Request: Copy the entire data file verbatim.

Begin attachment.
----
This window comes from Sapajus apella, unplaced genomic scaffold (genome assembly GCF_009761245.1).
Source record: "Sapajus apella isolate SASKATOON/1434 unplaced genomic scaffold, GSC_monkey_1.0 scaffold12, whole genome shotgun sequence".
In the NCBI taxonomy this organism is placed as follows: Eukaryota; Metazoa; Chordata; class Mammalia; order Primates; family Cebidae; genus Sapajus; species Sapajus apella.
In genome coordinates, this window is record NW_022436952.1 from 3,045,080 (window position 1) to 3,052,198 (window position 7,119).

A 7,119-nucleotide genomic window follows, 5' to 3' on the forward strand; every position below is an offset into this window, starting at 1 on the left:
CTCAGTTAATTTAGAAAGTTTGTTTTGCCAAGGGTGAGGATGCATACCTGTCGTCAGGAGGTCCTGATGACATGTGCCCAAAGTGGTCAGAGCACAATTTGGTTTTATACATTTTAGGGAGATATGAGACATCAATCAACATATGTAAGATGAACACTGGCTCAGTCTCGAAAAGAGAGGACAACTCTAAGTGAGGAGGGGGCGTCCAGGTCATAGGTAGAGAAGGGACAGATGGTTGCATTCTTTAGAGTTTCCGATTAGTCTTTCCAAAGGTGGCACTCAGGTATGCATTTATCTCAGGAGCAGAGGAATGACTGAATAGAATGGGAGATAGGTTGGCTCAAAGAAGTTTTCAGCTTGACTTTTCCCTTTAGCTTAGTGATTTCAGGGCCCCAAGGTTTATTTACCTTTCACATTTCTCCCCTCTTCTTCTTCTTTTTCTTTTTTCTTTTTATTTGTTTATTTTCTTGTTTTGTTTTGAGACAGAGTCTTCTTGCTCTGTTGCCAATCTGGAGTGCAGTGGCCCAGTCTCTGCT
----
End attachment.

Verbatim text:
This window comes from Sapajus apella, unplaced genomic scaffold (genome assembly GCF_009761245.1).
Source record: "Sapajus apella isolate SASKATOON/1434 unplaced genomic scaffold, GSC_monkey_1.0 scaffold12, whole genome shotgun sequence".
In the NCBI taxonomy this organism is placed as follows: Eukaryota; Metazoa; Chordata; class Mammalia; order Primates; family Cebidae; genus Sapajus; species Sapajus apella.
In genome coordinates, this window is record NW_022436952.1 from 3,045,080 (window position 1) to 3,052,198 (window position 7,119).

A 7,119-nucleotide genomic window follows, 5' to 3' on the forward strand; every position below is an offset into this window, starting at 1 on the left:
CTCAGTTAATTTAGAAAGTTTGTTTTGCCAAGGGTGAGGATGCATACCTGTCGTCAGGAGGTCCTGATGACATGTGCCCAAAGTGGTCAGAGCACAATTTGGTTTTATACATTTTAGGGAGATATGAGACATCAATCAACATATGTAAGATGAACACTGGCTCAGTCTCGAAAAGAGAGGACAACTCTAAGTGAGGAGGGGGCGTCCAGGTCATAGGTAGAGAAGGGACAGATGGTTGCATTCTTTAGAGTTTCCGATTAGTCTTTCCAAAGGTGGCACTCAGGTATGCATTTATCTCAGGAGCAGAGGAATGACTGAATAGAATGGGAGATAGGTTGGCTCAAAGAAGTTTTCAGCTTGACTTTTCCCTTTAGCTTAGTGATTTCAGGGCCCCAAGGTTTATTTACCTTTCACATTTCTCCCCTCTTCTTCTTCTTTTTCTTTTTTCTTTTTATTTGTTTATTTTCTTGTTTTGTTTTGAGACAGAGTCTTCTTGCTCTGTTGCCAATCTGGAGTGCAGTGGCCCAGTCTCTGCT